To overcome these problems, a wetting agent may be added to the sensitizer. I favour the non-ionic surfactant, Tween 20, (polyoxyethylenesorbitan monolaurate) at a concentration of about 0.2% to 0.5%, depending on the paper, which seems compatible with all the usual sensitizer chemicals.

In contrast, sensitizer solutions based on ammonium iron(III) oxalate (my processes for Platinum, Palladium, Chrysotype and New Cyanotype) appear to penetrate cellulose fibres quite readily: they suffer less from these two problems, and require very little additional wetting agent (0.1% at most, helps to reduce the contact angle and facilitates rod-coating). If the sensitizer is allowed to diffuse too deeply within the paper, the image will seem flat and 'sunken'. The control of the paper absorbency towards the sensitizer is certainly the key to quality in hand-coated print-making.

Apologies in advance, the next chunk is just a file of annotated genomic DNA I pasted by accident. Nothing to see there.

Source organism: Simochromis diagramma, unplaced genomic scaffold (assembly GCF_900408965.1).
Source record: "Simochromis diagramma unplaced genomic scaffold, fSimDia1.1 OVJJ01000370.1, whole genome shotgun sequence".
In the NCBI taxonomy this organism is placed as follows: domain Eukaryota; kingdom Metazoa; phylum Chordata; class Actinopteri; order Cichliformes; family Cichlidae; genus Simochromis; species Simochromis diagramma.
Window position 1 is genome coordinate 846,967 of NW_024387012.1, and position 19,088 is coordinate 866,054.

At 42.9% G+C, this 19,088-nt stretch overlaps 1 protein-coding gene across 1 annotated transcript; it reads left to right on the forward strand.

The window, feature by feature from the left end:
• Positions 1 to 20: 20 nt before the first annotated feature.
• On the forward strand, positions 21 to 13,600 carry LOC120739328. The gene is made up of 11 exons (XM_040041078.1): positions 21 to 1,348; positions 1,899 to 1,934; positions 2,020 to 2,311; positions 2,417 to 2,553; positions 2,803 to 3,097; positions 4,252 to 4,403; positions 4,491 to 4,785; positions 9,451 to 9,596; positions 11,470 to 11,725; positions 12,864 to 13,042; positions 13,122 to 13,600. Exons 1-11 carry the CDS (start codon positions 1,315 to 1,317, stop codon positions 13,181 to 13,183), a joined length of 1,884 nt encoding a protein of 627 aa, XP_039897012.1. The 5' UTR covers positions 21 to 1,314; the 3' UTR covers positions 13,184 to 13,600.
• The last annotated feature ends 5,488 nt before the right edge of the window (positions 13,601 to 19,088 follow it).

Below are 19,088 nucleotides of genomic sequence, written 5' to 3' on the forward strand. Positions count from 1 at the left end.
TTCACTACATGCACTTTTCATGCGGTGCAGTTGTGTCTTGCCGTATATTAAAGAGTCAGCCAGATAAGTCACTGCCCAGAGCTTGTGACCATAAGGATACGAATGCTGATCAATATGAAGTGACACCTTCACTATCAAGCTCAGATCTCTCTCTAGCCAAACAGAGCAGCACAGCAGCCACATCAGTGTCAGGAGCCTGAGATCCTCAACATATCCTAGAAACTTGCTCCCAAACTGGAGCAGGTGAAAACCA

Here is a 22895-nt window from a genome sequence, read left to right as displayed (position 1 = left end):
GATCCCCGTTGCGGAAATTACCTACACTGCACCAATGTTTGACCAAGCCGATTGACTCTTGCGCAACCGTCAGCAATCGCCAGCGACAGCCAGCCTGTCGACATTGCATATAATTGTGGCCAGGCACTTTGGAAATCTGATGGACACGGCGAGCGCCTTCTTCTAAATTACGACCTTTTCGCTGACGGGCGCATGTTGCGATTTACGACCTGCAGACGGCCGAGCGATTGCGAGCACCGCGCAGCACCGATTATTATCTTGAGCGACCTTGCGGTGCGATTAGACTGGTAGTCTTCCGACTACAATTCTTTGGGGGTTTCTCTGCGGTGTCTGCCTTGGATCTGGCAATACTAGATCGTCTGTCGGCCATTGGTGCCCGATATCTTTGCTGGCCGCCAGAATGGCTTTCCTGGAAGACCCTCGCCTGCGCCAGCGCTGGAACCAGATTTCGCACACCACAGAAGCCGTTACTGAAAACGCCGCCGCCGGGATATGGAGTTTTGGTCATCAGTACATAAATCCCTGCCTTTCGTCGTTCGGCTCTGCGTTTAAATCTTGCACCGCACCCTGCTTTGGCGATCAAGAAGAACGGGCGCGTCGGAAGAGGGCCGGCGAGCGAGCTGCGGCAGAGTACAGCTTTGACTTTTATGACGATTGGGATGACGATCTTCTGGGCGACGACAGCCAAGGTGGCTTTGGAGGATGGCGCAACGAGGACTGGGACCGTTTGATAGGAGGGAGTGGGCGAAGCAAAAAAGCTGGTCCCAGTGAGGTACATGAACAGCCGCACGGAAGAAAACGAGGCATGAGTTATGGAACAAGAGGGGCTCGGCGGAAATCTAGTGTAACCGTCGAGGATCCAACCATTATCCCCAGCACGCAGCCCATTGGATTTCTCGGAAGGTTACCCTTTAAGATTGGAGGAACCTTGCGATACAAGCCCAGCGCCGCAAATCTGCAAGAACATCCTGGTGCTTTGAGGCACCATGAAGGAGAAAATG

Use and Performance

Buxton paper is currently available in Imperial sheet size (22x30 inches or 56x76 cm) with four deckle edges, of course. Because it is hand-made, users should not expect the sheet to have quite the uniformity as a machine-made product. Its individuality should be a source of pleasure to the maker of handcrafted prints; it is not intended as a beginners' paper. If you find that coating by the glass rod method proves difficult, due to slight variations in the thickness of a sheet and the 'hard' sizing of the surface, I recommended that you use a resilient sheet of foam rubber, rather than a glass plate, as the support and syringe out two strips of sensitizer solution - one at the top and one at the bottom of the area to be coated. Even if the line of sensitizer 'beads up' as it is drawn down the paper, when the unbroken strip at the bottom is picked up by the rod, it usually suffices to fill in the gaps, if a firm pressure is applied. Coating may also go more smoothly if the sheet is pre-humidified. Brush coating, on the other hand, should present no problems.